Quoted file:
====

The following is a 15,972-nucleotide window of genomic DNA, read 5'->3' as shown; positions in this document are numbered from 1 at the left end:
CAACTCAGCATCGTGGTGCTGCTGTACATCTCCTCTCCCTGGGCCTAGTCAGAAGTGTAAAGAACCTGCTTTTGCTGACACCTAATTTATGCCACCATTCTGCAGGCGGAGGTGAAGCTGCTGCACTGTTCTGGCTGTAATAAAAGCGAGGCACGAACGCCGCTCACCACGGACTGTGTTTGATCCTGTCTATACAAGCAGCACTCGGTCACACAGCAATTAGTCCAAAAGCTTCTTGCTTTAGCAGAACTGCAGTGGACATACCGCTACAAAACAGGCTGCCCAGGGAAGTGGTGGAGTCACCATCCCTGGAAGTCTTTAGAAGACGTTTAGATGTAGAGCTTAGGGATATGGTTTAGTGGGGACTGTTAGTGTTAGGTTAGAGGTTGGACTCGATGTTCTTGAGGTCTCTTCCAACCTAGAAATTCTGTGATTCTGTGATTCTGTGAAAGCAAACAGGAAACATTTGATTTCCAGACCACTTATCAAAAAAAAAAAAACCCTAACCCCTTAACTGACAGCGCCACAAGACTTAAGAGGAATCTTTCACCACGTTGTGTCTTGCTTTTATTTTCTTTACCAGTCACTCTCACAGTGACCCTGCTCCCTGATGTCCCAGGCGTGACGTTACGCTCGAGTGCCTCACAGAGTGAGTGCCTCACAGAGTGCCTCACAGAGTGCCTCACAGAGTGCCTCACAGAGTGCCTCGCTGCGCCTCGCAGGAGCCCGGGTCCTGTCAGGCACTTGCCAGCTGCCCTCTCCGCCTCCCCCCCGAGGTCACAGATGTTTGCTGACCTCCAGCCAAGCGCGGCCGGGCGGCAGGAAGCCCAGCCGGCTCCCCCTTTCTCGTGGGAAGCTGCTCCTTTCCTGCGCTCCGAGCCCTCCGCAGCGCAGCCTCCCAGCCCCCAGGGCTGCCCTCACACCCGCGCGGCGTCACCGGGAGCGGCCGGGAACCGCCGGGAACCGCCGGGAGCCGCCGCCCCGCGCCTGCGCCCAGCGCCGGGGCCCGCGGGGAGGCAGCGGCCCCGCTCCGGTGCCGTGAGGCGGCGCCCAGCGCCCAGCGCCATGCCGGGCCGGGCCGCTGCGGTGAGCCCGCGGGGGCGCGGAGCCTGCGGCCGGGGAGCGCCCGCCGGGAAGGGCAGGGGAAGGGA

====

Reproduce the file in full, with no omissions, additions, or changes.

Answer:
The following is a 15,972-nucleotide window of genomic DNA, read 5'->3' as shown; positions in this document are numbered from 1 at the left end:
CAACTCAGCATCGTGGTGCTGCTGTACATCTCCTCTCCCTGGGCCTAGTCAGAAGTGTAAAGAACCTGCTTTTGCTGACACCTAATTTATGCCACCATTCTGCAGGCGGAGGTGAAGCTGCTGCACTGTTCTGGCTGTAATAAAAGCGAGGCACGAACGCCGCTCACCACGGACTGTGTTTGATCCTGTCTATACAAGCAGCACTCGGTCACACAGCAATTAGTCCAAAAGCTTCTTGCTTTAGCAGAACTGCAGTGGACATACCGCTACAAAACAGGCTGCCCAGGGAAGTGGTGGAGTCACCATCCCTGGAAGTCTTTAGAAGACGTTTAGATGTAGAGCTTAGGGATATGGTTTAGTGGGGACTGTTAGTGTTAGGTTAGAGGTTGGACTCGATGTTCTTGAGGTCTCTTCCAACCTAGAAATTCTGTGATTCTGTGATTCTGTGAAAGCAAACAGGAAACATTTGATTTCCAGACCACTTATCAAAAAAAAAAAAACCCTAACCCCTTAACTGACAGCGCCACAAGACTTAAGAGGAATCTTTCACCACGTTGTGTCTTGCTTTTATTTTCTTTACCAGTCACTCTCACAGTGACCCTGCTCCCTGATGTCCCAGGCGTGACGTTACGCTCGAGTGCCTCACAGAGTGAGTGCCTCACAGAGTGCCTCACAGAGTGCCTCACAGAGTGCCTCACAGAGTGCCTCGCTGCGCCTCGCAGGAGCCCGGGTCCTGTCAGGCACTTGCCAGCTGCCCTCTCCGCCTCCCCCCCGAGGTCACAGATGTTTGCTGACCTCCAGCCAAGCGCGGCCGGGCGGCAGGAAGCCCAGCCGGCTCCCCCTTTCTCGTGGGAAGCTGCTCCTTTCCTGCGCTCCGAGCCCTCCGCAGCGCAGCCTCCCAGCCCCCAGGGCTGCCCTCACACCCGCGCGGCGTCACCGGGAGCGGCCGGGAACCGCCGGGAACCGCCGGGAGCCGCCGCCCCGCGCCTGCGCCCAGCGCCGGGGCCCGCGGGGAGGCAGCGGCCCCGCTCCGGTGCCGTGAGGCGGCGCCCAGCGCCCAGCGCCATGCCGGGCCGGGCCGCTGCGGTGAGCCCGCGGGGGCGCGGAGCCTGCGGCCGGGGAGCGCCCGCCGGGAAGGGCAGGGGAAGGGA